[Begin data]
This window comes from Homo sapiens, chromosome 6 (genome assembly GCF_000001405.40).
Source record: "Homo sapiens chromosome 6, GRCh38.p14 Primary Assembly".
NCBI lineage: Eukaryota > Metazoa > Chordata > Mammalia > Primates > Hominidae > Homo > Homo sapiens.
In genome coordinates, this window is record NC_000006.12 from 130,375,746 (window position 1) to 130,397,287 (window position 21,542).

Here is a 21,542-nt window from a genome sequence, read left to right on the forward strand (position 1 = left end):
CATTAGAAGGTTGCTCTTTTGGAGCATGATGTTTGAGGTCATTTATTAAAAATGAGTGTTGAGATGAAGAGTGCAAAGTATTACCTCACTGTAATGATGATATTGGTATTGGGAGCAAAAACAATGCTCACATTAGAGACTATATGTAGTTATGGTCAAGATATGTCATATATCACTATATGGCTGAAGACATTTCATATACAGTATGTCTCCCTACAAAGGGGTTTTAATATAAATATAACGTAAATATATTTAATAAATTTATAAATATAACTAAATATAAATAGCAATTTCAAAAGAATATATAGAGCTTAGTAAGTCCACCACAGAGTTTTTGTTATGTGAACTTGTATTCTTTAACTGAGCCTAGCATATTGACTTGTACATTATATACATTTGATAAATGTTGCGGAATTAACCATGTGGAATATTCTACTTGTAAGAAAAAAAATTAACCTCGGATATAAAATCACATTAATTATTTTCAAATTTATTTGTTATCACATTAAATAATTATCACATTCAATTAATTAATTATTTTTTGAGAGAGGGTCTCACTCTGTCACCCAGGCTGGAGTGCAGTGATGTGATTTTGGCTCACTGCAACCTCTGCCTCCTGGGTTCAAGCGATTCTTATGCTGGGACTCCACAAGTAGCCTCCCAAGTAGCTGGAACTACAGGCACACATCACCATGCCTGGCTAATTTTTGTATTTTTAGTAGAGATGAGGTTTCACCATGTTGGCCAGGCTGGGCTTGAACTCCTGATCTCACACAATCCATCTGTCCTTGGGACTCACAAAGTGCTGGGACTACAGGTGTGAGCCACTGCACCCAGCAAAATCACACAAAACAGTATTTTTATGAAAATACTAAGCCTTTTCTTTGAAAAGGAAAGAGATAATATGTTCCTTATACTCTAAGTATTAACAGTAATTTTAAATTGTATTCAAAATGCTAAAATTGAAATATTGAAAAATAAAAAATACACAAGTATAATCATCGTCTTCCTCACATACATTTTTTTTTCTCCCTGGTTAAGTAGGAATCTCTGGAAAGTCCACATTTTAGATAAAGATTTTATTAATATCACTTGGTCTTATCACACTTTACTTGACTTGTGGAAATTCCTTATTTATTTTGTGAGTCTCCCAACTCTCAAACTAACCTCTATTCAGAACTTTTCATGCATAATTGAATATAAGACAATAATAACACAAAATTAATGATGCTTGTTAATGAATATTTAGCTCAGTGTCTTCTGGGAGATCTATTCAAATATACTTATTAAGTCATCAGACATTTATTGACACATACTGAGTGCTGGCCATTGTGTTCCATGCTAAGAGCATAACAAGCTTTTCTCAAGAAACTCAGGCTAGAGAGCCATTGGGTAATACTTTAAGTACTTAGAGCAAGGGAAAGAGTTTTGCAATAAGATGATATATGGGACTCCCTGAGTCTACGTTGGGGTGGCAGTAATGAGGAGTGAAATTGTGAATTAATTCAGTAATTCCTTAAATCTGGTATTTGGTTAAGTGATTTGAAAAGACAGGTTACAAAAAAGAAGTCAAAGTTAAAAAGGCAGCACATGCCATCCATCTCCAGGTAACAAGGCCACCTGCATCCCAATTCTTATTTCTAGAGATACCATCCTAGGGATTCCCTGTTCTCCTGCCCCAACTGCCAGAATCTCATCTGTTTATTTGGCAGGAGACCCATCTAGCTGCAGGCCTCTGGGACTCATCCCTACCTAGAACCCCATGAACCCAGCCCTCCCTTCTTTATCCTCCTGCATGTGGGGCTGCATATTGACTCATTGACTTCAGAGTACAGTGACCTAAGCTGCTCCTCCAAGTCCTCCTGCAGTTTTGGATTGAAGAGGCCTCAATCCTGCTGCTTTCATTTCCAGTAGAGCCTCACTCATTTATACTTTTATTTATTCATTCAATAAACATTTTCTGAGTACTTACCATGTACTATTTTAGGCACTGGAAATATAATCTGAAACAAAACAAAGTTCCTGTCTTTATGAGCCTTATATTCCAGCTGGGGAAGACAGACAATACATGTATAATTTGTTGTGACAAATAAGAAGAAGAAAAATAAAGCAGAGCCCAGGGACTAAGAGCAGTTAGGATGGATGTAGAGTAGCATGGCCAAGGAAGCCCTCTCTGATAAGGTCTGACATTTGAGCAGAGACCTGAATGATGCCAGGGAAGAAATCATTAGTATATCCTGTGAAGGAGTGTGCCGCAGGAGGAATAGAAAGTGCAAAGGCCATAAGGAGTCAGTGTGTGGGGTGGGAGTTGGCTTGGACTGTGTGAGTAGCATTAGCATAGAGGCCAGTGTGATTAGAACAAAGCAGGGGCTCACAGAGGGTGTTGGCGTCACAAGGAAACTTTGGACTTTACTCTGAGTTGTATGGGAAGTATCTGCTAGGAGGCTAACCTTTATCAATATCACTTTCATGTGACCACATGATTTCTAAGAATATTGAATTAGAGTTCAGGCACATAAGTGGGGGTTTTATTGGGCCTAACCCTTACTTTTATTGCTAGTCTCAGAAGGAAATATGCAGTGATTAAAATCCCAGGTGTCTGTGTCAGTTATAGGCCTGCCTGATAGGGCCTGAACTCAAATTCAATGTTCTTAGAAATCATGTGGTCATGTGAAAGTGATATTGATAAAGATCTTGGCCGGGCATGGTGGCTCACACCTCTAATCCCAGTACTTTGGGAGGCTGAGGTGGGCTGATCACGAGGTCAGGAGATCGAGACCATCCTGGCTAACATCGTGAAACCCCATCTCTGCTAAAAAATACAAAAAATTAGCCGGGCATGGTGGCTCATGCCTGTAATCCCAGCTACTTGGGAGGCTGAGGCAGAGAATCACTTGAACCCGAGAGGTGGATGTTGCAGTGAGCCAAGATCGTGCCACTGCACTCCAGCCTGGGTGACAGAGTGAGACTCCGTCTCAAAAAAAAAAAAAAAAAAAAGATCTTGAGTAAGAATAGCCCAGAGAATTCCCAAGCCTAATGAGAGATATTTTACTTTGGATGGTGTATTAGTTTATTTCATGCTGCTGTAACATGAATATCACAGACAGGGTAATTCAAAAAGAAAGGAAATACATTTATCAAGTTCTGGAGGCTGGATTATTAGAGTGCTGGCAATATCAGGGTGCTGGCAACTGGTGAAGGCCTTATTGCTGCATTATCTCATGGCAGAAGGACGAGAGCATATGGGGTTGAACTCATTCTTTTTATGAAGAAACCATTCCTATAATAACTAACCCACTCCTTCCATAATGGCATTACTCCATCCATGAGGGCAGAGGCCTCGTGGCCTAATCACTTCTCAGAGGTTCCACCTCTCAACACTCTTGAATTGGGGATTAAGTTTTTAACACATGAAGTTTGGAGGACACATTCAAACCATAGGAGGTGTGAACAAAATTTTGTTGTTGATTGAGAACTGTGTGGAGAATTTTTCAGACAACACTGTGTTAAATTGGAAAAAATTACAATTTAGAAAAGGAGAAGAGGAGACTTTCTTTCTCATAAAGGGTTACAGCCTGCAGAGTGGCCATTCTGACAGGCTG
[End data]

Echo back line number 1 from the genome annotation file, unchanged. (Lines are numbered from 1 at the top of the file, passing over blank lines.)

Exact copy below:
This window comes from Homo sapiens, chromosome 6 (genome assembly GCF_000001405.40).